What are car invoice prices?

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In a Nutshell

Buying a new car is exciting, but it can also be a confusing process for some. Understanding the terms used by car dealerships — like invoice price, MSRP and fair market value — can come in handy when it’s time to negotiate the price of your new car. A car’s invoice price (what the dealer lists as what it paid the manufacturer for the car) can be a starting point in price negotiations.
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Knowledge is power when it comes to understanding new-car pricing, and a little preparation can go a long way in helping you get a price you’re happy with.

Buying a new car isn’t cheap — according to analysts at Kelley Blue Book, the average new-vehicle price in the U.S. was $38,635 in August 2020. So for some, the process of purchasing a vehicle can be costly.

Let’s take a look at what a car invoice price is and why it’s important, and scenarios where you might be able to get a car at — or even below — this price.

How is a car invoice price different from MSRP?

A car’s invoice price is one of a few prices you may hear at the dealership or see during your research. Here’s how they all differ.

Invoice price

The invoice price, or dealer cost, is what a car manufacturer charges the dealer for the vehicle. Freight charges, which are also called destination charges, are usually included in this price. The invoice price is often higher than what the dealer ends up paying for the car.

That’s because dealers often receive manufacturer rebates, allowances, discounts or incentives for selling a car. They can also receive a holdback — a refund the dealer gets after making a sale. Dealer holdbacks vary by automaker, but are generally 2% to 3% of the invoice price or manufacturer’s suggested retail price.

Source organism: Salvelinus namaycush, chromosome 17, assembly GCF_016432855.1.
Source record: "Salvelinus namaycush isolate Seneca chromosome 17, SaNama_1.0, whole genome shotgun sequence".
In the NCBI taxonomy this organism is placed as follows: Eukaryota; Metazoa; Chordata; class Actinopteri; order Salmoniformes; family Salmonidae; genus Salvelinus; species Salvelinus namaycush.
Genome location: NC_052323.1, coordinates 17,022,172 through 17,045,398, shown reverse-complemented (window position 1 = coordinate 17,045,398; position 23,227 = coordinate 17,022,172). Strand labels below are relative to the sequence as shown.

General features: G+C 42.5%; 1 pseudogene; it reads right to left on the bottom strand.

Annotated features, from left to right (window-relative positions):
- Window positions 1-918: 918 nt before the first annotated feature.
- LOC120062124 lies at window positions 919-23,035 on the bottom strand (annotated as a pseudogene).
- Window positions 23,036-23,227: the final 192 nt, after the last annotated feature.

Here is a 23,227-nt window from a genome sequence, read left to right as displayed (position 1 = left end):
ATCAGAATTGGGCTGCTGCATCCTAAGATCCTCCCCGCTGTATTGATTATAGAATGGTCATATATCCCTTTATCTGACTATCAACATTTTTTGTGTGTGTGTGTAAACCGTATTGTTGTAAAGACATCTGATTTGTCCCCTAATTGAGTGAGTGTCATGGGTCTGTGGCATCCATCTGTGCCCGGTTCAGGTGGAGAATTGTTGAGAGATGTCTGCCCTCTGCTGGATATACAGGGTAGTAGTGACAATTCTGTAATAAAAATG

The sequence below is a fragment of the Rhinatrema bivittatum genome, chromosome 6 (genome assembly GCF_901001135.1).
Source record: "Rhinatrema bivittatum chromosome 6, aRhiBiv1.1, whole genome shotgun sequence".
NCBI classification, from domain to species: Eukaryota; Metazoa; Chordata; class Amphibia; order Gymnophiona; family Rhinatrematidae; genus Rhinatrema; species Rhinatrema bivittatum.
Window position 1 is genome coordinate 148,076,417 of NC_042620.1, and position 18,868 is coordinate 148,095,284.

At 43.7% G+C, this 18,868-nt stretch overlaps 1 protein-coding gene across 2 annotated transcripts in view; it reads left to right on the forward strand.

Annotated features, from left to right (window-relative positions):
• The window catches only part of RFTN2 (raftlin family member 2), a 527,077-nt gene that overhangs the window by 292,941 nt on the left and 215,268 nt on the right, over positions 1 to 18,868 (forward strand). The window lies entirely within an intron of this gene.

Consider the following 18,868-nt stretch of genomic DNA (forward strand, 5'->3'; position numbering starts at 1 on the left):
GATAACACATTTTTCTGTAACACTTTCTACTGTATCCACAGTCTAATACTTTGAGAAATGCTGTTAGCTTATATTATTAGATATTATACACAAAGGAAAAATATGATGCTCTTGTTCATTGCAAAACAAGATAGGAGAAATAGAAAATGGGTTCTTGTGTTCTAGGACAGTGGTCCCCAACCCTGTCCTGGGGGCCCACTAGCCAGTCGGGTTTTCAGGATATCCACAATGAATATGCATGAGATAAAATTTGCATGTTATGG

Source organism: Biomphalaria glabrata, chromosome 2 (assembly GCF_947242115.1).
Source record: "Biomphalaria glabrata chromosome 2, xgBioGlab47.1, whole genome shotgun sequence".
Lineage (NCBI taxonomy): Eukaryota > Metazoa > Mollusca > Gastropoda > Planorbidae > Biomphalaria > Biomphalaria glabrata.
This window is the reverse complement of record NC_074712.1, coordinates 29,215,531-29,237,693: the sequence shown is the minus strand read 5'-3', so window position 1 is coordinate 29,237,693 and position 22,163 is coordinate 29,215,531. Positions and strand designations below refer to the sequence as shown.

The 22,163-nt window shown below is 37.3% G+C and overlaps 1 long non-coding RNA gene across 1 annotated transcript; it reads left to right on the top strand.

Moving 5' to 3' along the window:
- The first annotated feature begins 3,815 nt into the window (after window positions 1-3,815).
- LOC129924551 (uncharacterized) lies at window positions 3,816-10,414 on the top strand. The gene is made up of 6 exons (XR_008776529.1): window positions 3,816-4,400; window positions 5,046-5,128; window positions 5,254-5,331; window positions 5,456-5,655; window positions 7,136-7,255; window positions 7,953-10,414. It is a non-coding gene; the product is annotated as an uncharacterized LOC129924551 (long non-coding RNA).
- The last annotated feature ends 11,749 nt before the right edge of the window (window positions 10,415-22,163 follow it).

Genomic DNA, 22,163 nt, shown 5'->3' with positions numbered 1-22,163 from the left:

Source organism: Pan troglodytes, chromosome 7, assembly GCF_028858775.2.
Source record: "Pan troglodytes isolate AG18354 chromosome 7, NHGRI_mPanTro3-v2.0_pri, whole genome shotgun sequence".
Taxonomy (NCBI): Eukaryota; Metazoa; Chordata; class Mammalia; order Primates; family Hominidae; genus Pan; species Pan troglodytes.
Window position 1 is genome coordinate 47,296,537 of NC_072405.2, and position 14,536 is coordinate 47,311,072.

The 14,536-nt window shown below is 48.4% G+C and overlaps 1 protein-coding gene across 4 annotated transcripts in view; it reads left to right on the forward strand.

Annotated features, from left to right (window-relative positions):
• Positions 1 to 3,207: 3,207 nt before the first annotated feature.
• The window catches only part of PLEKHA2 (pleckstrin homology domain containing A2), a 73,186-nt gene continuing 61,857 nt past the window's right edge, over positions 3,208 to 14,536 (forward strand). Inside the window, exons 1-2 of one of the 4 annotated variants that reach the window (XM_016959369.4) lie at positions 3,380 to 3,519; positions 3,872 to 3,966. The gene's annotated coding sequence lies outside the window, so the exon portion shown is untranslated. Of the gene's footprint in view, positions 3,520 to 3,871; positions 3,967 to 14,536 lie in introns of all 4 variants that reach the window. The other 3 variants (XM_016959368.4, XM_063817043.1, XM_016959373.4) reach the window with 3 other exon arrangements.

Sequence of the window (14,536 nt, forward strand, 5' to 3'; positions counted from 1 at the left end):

Manufacturer’s suggested retail price

The manufacturer’s suggested retail price, or MSRP, which is commonly called the car’s sticker price, is the auto manufacturer’s suggested price for the car’s make and model. It doesn’t include optional features, which can raise the car’s cost above the MSRP. Dealers can choose to sell the car at a price that’s higher or lower than the MSRP.

Fair market value

The fair market value is an estimate of what the car is worth at an auto lot or in a normal private sale. Kelley Blue Book and Edmunds offer tools that allow you to see the fair market value of a car based on factors including make, model, your location and what others in your market have paid for the same vehicle.

How can you find out a car’s invoice price?

Sites like Kelley Blue Book and Edmunds can conveniently show you the car’s estimated invoice price, MSRP and fair market value in one place. Generally, a car’s invoice price will be the lower price, the MSRP will be higher, and the fair market value typically falls somewhere in between.

Can you buy a car at its invoice price?

You might be able to buy a car at or near its invoice price if you …

Negotiate the price

Some dealers may be willing to bargain with you on a price of a vehicle. Their profit margin is generally 10% to 20% — often the difference between the car’s invoice price and its MSRP. You might consider starting your negotiations with the invoice price in mind.

Choose a less-popular car

You might be able to buy a new car at the invoice price, but that may be unlikely if you want an in-demand model. If the car isn’t popular and it’s in stock, you may be able to get a good deal. Dealers generally want to keep their current inventory moving — partly because they can keep more of their holdback if they sell the car sooner.

Shop around

Dealers are competing for your business, so it may be worth shopping around. Before heading out for a test drive, do some research, and compare dealer-specific incentives and pricing to help identify the best deals in your area.

Bottom line

Buying a new car may be one of the biggest purchases you may make in your lifetime. Before signing on the dotted line at the dealership, make sure you fully understand how the dealer is pricing the car and that you’re happy with the final, out-the-door price negotiated.

If the dealer is holding firm at a price that’s beyond your budget, remember that you can always shop around to help find a better deal elsewhere.

About the author: Sarah Archambault is a freelance writer based in New England. She enjoys learning new ways to spend money wisely and helping others figure out how to make smart financial decisions. Sarah is a graduate of the Newhouse… Read more.